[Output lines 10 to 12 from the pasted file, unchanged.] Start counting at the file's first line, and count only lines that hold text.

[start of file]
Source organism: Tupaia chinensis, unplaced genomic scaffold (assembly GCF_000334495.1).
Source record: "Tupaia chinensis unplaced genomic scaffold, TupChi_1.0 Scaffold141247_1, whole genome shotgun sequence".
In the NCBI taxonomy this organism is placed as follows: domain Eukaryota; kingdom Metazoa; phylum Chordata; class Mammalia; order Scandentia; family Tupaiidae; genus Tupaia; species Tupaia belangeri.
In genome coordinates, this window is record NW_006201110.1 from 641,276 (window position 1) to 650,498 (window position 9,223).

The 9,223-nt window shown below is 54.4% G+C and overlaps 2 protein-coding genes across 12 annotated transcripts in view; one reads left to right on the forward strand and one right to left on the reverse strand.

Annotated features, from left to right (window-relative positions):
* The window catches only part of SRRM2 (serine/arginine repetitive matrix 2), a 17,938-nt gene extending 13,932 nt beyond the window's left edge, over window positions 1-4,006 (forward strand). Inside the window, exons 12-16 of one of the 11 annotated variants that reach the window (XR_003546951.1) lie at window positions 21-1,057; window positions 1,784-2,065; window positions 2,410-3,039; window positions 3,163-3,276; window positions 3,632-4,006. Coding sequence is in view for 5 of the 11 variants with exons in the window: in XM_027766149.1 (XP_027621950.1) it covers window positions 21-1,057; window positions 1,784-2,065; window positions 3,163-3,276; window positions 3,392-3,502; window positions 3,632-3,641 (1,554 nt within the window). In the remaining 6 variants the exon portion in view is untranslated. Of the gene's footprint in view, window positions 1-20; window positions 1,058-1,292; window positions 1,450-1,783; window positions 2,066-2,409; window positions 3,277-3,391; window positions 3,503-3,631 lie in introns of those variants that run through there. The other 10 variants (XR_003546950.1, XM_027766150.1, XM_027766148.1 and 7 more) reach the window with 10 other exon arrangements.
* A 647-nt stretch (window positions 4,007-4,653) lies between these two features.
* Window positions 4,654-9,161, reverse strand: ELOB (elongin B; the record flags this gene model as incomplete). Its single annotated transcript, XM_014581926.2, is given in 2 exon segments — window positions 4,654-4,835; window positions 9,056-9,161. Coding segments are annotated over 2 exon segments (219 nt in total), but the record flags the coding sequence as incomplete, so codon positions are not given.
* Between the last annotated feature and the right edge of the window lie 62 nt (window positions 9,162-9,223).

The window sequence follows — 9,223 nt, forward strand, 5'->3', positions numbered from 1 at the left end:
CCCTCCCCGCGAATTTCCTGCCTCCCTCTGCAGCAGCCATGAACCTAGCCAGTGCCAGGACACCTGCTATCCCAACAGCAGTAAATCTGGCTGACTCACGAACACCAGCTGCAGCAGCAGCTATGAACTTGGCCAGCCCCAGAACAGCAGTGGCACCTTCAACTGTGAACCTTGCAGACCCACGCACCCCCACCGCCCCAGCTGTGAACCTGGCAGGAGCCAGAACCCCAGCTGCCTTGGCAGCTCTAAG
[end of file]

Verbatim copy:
* Between the last annotated feature and the right edge of the window lie 62 nt (window positions 9,162-9,223).

The window sequence follows — 9,223 nt, forward strand, 5'->3', positions numbered from 1 at the left end:
CCCTCCCCGCGAATTTCCTGCCTCCCTCTGCAGCAGCCATGAACCTAGCCAGTGCCAGGACACCTGCTATCCCAACAGCAGTAAATCTGGCTGACTCACGAACACCAGCTGCAGCAGCAGCTATGAACTTGGCCAGCCCCAGAACAGCAGTGGCACCTTCAACTGTGAACCTTGCAGACCCACGCACCCCCACCGCCCCAGCTGTGAACCTGGCAGGAGCCAGAACCCCAGCTGCCTTGGCAGCTCTAAG